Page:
Norway to rule on detention of bow attack suspect

Police work at the scene where an arrow was shot into a wall in Kongsberg, Norway on Oct 13, 2021. A man armed with a bow and arrows killed several people near the Norwegian capital of Oslo before he was arrested, authorities said. (TORSTEIN BOE/NTB VIA AP)

KONGSBERG – A Norwegian court will decide on Friday how long a man suspected of killing five people with a bow and arrow and other weapons can initially be held in detention, police said.

Investigators have named the suspect as Espen Andersen Braathen, a 37-year-old Danish citizen who has lived for most of his life in Norway's Kongsberg, where the attacks took place on Wednesday

Investigators have named the suspect as Espen Andersen Braathen, a 37-year-old Danish citizen who has lived for most of his life in Norway's Kongsberg, where the attacks took place on Wednesday. He has acknowledged killing the victims, investigators have said.

He is a convert to Islam who had shown signs of radicalization, police said.

Police said the attacks took place over "a large area" of Kongsberg, a municipality 68 km from the capital, Oslo.

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Four women and one man, all aged between 50 and 70, were killed in what appeared to be a random "act of terror", according to police. Three others, including an off-duty police officer, were wounded.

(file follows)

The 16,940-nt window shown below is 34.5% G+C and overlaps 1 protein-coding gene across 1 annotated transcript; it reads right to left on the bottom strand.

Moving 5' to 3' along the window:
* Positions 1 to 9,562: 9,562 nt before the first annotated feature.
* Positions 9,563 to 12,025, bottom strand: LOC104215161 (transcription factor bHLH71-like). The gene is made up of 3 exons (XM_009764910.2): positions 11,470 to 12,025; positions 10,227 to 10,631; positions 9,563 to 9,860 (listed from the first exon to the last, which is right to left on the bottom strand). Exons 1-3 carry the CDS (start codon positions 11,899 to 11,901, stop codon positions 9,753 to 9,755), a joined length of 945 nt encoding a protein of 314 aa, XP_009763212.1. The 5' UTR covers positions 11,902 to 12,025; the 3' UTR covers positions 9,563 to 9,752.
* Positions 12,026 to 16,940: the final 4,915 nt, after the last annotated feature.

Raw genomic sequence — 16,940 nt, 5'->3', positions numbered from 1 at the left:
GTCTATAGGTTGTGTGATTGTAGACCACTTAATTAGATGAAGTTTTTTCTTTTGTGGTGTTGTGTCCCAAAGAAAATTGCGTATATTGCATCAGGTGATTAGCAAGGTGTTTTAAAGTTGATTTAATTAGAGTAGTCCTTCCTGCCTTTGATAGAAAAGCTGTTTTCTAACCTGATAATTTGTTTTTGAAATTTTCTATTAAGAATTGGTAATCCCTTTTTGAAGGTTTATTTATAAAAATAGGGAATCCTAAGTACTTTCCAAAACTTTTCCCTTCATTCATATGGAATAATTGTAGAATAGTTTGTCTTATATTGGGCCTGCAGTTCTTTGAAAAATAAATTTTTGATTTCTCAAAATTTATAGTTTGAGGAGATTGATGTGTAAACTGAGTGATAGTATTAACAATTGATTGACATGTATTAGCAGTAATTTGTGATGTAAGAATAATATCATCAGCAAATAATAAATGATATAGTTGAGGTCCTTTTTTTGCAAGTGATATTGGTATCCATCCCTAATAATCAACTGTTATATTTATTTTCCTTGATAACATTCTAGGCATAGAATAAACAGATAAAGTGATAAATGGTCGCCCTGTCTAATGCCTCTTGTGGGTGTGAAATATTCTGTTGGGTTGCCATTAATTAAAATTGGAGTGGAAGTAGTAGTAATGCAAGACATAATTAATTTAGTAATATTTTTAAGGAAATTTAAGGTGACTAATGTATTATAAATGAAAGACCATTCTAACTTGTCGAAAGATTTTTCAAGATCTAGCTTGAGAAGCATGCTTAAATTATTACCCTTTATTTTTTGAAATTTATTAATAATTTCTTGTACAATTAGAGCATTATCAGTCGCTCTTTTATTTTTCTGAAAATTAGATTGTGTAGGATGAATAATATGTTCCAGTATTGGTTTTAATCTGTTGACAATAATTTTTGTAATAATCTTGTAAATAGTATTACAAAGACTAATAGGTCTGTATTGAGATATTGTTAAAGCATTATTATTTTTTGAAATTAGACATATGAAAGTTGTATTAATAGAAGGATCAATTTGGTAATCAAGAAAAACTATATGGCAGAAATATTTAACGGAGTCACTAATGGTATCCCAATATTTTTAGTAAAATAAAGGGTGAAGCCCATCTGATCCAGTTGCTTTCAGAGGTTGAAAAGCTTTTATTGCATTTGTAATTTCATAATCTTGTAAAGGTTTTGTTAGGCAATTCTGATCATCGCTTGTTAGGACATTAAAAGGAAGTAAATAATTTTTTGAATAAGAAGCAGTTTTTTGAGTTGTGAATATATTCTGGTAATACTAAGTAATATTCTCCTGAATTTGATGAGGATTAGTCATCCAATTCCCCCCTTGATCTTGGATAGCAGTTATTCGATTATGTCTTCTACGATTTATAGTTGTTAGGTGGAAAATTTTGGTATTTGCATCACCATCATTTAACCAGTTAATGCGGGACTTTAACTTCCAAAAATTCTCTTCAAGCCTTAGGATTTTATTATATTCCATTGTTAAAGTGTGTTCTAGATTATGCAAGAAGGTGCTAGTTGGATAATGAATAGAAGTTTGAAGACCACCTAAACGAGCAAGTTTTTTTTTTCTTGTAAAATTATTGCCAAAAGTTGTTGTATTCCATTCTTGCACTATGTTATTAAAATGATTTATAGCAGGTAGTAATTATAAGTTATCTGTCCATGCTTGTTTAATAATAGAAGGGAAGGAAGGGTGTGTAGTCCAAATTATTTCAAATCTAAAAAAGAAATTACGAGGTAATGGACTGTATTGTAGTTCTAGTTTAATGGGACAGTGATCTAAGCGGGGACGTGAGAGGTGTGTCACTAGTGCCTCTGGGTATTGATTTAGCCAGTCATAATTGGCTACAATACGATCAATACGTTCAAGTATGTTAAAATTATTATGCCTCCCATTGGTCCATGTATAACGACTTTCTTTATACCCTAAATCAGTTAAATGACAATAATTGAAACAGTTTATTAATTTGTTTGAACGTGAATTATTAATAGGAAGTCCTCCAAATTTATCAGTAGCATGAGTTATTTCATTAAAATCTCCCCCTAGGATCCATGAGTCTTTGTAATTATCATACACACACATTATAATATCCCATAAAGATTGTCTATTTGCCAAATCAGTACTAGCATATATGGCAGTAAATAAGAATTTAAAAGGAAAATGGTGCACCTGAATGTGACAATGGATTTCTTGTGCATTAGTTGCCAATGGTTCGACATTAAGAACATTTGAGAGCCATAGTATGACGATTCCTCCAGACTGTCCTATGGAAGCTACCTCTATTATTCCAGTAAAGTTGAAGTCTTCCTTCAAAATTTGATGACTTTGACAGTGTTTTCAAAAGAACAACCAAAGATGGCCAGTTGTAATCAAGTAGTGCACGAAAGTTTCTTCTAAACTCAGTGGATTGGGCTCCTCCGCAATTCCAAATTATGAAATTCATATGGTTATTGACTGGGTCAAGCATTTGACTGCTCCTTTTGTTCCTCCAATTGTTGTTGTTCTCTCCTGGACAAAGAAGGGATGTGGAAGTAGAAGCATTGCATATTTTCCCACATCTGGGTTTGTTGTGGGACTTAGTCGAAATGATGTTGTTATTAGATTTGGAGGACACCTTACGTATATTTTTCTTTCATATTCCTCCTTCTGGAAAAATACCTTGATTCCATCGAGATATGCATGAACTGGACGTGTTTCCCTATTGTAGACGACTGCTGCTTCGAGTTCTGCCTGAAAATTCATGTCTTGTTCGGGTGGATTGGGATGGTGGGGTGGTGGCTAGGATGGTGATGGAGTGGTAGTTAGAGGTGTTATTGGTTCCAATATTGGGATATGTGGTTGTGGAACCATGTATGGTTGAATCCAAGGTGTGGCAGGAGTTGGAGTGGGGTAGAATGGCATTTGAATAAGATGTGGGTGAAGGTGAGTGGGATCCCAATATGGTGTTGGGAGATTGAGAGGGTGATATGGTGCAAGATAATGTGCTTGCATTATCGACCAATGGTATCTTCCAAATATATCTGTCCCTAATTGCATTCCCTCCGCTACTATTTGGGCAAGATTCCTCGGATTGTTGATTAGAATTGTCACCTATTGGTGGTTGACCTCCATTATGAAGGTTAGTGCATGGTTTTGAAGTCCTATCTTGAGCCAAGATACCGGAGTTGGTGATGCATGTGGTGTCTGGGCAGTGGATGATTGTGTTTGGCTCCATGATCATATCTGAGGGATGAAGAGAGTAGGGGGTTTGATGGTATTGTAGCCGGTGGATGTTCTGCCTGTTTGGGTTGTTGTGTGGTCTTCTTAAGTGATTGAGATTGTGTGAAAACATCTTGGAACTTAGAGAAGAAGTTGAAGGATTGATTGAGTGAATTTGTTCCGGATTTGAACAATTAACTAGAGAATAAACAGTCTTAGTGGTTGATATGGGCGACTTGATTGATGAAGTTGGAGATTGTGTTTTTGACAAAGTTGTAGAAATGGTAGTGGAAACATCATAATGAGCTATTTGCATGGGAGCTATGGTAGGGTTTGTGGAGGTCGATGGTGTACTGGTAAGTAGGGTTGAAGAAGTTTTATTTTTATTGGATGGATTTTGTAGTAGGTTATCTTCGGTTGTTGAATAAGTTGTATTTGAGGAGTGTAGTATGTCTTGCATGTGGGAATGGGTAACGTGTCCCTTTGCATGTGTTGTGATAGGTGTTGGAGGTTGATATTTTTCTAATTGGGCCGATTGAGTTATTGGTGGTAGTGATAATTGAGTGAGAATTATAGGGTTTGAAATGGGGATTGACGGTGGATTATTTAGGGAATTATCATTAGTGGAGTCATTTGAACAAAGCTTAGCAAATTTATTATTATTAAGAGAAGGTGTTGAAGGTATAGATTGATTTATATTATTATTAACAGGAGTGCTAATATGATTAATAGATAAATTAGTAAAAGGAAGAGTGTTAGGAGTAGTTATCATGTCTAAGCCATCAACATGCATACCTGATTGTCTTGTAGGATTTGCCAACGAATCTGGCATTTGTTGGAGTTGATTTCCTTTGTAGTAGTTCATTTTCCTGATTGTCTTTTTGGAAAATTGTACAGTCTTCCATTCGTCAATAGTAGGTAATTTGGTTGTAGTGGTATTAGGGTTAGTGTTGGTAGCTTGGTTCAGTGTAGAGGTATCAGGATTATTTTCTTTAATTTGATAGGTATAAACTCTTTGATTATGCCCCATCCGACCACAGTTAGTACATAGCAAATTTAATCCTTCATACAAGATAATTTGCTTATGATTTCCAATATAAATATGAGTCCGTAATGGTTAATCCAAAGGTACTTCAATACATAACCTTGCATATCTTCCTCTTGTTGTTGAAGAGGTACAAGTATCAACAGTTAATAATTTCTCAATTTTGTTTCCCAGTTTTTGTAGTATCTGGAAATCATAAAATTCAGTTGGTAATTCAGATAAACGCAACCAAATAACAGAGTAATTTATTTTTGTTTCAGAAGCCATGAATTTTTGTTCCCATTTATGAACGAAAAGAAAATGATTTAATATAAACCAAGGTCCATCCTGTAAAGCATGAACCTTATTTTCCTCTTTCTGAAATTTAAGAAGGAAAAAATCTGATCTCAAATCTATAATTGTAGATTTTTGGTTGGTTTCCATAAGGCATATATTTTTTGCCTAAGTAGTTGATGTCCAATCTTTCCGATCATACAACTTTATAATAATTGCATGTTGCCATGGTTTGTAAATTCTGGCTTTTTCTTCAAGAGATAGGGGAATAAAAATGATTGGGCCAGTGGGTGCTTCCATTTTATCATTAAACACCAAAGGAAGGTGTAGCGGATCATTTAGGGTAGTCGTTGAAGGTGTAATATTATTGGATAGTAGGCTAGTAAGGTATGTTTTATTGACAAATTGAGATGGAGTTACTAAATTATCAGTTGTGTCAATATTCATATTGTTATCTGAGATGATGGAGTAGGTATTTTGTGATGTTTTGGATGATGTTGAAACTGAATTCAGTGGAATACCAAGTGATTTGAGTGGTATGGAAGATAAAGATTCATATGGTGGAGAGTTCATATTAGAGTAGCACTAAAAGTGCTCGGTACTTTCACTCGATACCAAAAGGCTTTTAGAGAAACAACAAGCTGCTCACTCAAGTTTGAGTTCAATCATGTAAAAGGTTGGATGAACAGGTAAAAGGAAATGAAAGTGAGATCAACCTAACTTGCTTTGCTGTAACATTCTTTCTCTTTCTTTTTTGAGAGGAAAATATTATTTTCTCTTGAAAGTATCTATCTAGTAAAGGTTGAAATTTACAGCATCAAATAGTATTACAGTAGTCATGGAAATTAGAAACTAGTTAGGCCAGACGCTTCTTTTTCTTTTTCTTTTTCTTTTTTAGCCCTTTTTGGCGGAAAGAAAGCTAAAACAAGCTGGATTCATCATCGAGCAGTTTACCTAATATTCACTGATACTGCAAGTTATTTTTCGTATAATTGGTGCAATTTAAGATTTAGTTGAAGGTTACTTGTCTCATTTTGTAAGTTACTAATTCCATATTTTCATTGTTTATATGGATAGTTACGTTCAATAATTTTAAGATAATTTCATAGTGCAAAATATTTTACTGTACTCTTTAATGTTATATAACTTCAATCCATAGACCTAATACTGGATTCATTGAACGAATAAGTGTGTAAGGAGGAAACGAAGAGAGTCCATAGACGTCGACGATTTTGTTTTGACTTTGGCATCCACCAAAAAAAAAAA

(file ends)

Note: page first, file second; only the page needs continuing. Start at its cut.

The attack lasted 35 minutes before police apprehended the assailant.

The trial in the case is still months away.

Police have said Braathen is cooperating with the investigation.

He will not oppose a request to keep him in detention, and will be subjected to a full psychiatric evaluation, his lawyer Fredrik Neumann saidon Thursday.

The outcome of that evaluation could determine whether Braathen risks being sentenced to prison or committed to psychiatric care.

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Prime Minister Jonas Gahr Stoere, who took office on Thursday after winning elections last month, will visit Kongsberg on Friday together with Justice Minister Emilie Enger Mehl.

The death toll was the worst of any attack in Norway since 2011, when far-right extremist Anders Behring Breivik killed 77 people, most of them teenagers at a youth camp.